Apple Inc., Google Inc. and two other Silicon Valley companies must face a group lawsuit representing more than 64,000 technical employees claiming their incomes were held down by the companies’ agreements not to recruit one another’s workers.
U.S. District Judge Lucy Koh in San Jose, Calif., yesterday granted class-action certification. Koh’s ruling follows an April ruling rejecting the employees’ bid to proceed as a class -- partly because they failed to demonstrate that all or almost all class members were affected by the anti-solicitation agreements -- and an August hearing in which she said the case was “much stronger” after additional pretrial information gathering.
The suit represents software and hardware engineers, programmers, animators, digital artists, Web developers and other technical professionals, according to the ruling. Kelly Dermody, a lawyer representing them, said in an e-mail that there are as many as 64,626 potential class members.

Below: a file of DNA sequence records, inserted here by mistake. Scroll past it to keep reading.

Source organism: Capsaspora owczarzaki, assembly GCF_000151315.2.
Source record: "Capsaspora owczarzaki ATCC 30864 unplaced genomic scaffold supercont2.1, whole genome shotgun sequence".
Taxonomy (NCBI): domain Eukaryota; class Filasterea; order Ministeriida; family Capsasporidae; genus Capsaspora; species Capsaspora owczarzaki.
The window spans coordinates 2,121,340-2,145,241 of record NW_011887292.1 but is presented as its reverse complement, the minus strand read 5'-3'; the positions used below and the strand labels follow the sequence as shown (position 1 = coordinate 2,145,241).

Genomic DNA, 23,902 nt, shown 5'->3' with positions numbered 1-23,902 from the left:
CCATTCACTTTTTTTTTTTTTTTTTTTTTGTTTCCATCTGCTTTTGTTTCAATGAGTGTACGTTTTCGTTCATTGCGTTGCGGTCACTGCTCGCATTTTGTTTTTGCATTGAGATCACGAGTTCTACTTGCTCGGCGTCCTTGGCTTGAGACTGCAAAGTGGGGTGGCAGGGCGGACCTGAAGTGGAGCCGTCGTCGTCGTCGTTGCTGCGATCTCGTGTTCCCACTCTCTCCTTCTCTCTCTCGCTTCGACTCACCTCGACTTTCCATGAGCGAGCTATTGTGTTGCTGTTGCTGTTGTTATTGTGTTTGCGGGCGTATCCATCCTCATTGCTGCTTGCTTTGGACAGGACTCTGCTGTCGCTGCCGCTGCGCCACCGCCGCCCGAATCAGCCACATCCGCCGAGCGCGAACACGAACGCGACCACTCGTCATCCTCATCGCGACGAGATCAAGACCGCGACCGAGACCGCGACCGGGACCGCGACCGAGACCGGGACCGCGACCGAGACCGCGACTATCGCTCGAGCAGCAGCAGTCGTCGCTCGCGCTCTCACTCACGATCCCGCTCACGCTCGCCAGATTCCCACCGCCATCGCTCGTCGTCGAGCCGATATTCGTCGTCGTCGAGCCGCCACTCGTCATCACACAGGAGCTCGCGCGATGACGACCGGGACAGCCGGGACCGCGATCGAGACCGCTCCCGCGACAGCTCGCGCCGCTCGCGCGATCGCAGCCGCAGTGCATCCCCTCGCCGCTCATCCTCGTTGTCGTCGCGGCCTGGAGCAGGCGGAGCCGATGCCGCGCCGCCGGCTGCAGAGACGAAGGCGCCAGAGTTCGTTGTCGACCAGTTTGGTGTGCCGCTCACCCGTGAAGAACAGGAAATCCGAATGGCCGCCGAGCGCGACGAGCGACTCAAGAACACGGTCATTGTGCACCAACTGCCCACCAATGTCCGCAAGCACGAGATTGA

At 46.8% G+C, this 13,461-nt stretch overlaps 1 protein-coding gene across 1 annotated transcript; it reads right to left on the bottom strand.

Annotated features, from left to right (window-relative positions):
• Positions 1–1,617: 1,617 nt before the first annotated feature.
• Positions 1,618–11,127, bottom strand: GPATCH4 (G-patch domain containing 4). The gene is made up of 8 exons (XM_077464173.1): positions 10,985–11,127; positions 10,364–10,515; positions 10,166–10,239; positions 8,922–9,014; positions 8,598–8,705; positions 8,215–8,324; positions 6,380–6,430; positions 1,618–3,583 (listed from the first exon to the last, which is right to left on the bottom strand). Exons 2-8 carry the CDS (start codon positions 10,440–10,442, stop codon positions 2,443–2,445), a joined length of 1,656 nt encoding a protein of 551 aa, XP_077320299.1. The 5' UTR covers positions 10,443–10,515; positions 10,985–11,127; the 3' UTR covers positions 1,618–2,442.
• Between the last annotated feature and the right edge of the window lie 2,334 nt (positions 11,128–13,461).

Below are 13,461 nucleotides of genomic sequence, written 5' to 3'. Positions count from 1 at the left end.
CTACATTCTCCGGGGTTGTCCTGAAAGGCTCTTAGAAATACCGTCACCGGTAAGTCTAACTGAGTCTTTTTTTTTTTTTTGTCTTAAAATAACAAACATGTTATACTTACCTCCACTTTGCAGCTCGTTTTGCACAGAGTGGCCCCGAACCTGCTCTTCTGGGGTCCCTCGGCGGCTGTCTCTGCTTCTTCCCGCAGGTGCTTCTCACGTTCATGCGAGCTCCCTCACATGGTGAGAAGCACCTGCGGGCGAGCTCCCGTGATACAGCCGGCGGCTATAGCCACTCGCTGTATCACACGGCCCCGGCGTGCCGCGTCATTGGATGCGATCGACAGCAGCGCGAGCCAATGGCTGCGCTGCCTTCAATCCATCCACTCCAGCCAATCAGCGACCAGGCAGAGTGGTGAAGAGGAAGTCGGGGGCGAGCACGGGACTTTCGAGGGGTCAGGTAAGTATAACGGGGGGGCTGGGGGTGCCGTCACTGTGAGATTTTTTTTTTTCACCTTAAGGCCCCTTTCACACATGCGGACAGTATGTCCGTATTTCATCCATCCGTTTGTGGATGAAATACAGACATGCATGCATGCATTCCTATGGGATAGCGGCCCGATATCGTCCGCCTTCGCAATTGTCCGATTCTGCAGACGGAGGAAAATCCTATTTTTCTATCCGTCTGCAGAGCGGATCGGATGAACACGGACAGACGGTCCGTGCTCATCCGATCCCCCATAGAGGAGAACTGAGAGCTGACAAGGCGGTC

“The court finds that, based on the extensive documentary evidence, economic theory, data, and expert statistical modeling, plaintiffs’ methodology demonstrates that common issues are likely to predominate over individual issues,” Koh wrote in her ruling.
The lawsuit is a private action on behalf of employees that mirrors claims the companies settled with the U.S. Justice Department in 2010. Intel Corp. and Adobe Systems Inc. are the other remaining defendants.
“We have always actively and aggressively recruited top talent,” Google said in an emailed response to Koh’s ruling.
Apple spokeswoman Kristin Huguet and Intel spokesman Chris Kraeuter declined to comment. Adobe, in an e-mailed statement also declined to comment.
Three companies named in the original complaint, Intuit Inc. and Walt Disney Co.'s animation studio Pixar and visual-effects specialist Lucasfilm Ltd., have tentatively settled the antitrust claims.
While Koh must approve the settlements, Intuit has agreed to pay $11 million, and Pixar and Lucasfilm will together pay $9 million as part of the agreements, Dermody said. Employees from those three companies represent 8 percent of the class, she said.
The companies had argued that the employees’ lawyers failed to show that everyone in the proposed group was hurt by any such no-hire agreements with rivals, as is required for class certification.
The case is In re High-Tech Employee Antitrust Litigation, 11-cv-02509, U.S. District Court, Northern District of California (San Jose).